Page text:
Saturday, November 9, 2019

Cape Town Lamb

Like many countries, South Africans have developed their own style of barbecue, which is called "braai" or "grilled meat."  Although that term is Afrikaans, the word has become so eponymous in South Africa that each of the twelve official languages recognizes "braai" as what many would call  barbecue. Not only has the word been adopted into all of the languages of South Africa, but the social custom of a braai is enjoyed by all social classes, from the rich to the poor.   

The subject of barbecue is one that is near and dear to my heart.  I have spent a lot of time learning about different barbecue styles across the United States and around the world.  When I came across Steven Raichlen's recipe for Cape Town Lamb, I decided that I had to look a little more into the South African barbecue generally, and, this recipe in particular.  

There is a lot of information out there about the social custom of a braai.  A braai is like a potluck, centered around a wood fire over which different meats are grilled over direct and indirect heat.  The meats include sausages, kebabs, marinated chicken, pork chops, lamb chops, and even steaks.  If the braai takes place near the coastline, it is not uncommon for fish to appear on the grill. Once the meats are finished, they are served alongside side dishes and salads. 

I could go more into a braai, but that may very well end up as part of my culinary challenge, Around the World in 80 Dishes, to prepare a main dish from South Africa. 

Unlike the braai, I had a much more difficult time learning about the history of the Cape Town Lamb recipe.  Every thing I found ultimately led me back to Steven Raichlen and his Barbecue Bible book.  With that said, I turned to the recipe itself.  There is some information in that recipe that provides some insight.  The use of soy sauce and Chinese hot mustard is a nod to the Asians who have made their way to South Africa, as is the use of ginger, as the largest producers of the root include China and India. In other words, the use of these ingredients gives us a glimpse into the diversity of the people who call the Rainbow Nation their home. 

I made a couple of changes to the recipe.  Although this recipe calls for a bone-in leg of lamb, I decided used a boneless leg of lamb, which was tied up so that it was a tight ball. This helped to ensure that the meat cooked evenly. It was also a necessity given my second change.  The recipe calls for indirect cooking. I decided to go full-on barbecue, smoking the meat with a combination of apple and pecan wood. I smoked the lamb in my Weber Smokey Mountain, and, a boneless leg of lamb fits better int that smoker than a bone-in leg of lamb.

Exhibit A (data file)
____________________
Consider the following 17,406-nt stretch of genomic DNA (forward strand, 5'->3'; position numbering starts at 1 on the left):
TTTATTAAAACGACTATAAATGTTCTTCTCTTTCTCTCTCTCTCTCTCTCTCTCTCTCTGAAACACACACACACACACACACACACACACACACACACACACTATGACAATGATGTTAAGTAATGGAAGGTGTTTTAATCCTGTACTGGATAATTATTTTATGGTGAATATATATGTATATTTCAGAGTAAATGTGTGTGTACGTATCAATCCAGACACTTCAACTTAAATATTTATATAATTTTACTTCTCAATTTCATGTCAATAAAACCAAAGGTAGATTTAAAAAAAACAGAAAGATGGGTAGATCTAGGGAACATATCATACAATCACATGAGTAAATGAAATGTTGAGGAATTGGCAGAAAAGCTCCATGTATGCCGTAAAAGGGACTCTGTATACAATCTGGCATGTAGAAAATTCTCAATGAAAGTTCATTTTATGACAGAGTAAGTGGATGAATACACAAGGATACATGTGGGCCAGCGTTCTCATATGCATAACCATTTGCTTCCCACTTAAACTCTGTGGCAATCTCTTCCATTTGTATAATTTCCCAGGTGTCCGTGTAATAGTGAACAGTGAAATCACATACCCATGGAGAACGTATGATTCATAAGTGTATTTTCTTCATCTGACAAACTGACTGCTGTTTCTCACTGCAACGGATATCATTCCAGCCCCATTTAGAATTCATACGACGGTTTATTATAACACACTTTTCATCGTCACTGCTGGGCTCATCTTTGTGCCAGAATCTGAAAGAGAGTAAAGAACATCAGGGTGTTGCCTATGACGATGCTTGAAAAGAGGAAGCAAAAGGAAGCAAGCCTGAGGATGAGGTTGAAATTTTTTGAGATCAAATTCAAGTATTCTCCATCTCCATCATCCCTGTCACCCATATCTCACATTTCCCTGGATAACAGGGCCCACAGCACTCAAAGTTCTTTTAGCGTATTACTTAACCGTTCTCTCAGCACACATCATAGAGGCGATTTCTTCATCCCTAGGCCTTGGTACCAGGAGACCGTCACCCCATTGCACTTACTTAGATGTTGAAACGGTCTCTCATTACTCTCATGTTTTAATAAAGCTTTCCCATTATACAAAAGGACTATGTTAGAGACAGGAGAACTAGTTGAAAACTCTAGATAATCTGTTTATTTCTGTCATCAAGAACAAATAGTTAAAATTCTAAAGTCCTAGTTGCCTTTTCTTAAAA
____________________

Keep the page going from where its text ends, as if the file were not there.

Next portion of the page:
In the end, I think this recipe produced a very tasty lamb barbecue dish that, much like barbacoa, opens one's eyes to how different peoples approach a common cooking technique.  

Recipe from Barbecue Bible
Serves 12

Ingredients (for the lamb):
1 bone-in leg of lamb (6 to 8 pounds) 
     trimmed of any papery skin
6 cloves of garlic, cut into thin slivers
6 thin slices of peeled fresh ginger, cut into thin slivers
(Optional: apple and pecan wood for smoking)

Ingredients (for the glaze):
1/4 cup Worcestershire sauce
1/4 cup soy sauce
1/4 cup firmly packed brown sugar
3 tablespoons Dijon mustard
2 tablespoons hot Chinese style mustard
     or one tablespoon dry mustard
3 tablespoons fresh lemon juice
3 tablespoons vegetable oil
3 cloves of garlic, minced
1 tablespoon minced, peeled fresh ginger
Salt and freshly ground pepper

1.  Prepare the lamb.  Using the tip of a sharp paring knife, slits about an inch deep all over the surface of the lamb.  Insert a sliver of garlic and ginger into each slit.  Place the lamb in a non-reactive roasting pan and set aside while you prepare the glaze.

2.  Make the glaze. Combine the Worcestershire sauce, soy sauce, brown sugar, mustard, lemon huice, minced garlic adn ginger in a small, heavy saucepan and bring to a boil over medium heat, stirring to dissolve the sugar.  Cook the glaze until thick and syrupy, about 3 minutes, stirring frequently to prevent sticking.  Remove the glaze from the heat and taste for seasoning, adding salt and pepper as necessary. Let cool to room temperature. 

3.  Continue to prepare the lamb.  Pour half of the cooled glaze over the lamb in the roasting pan, brushing to coat it on all sides.  Cover and let marinate in the refrigerator, for 3 to 8 hours (the longer the better).  Refrigerate the remaining glaze, covered.

4.  Prepare the grill. Set up the grill for indirect grilling (preferably, you'll have built a wood fire; let it burn down to glowing embers), place a large drip pan in the center, and preheat the grill to medium.  Toss the wood chips on the coals.  

5.  Cook the lamb.  When ready to cook, place the lamb on the hot grate over the drip pan and cover the grill.  Cook the lam until done to taste, 1 to 1 1/4 hours for rare (internal temperature of 120 to 125 degrees); 1 1/2 to 1 3/4 hours for medium rare (130 to 135 degrees); 2 hours for medium ({145 to 150 degrees).  Start brushing the lamb wit the remaining glaze during the last 45 minutes of grilling, brushing it two or three times.  If using a charcoal grill, you will need to add 10 to 12 fresh coals to each side every hour. 

6.  Finish the dish.  Transfer the lamb to a cutting board and brush it one last time with glaze, then let it rest for 10 minutes for carving.  While the lamb rests, heat any remaining glaze to serve as a sauce with the lamb. 


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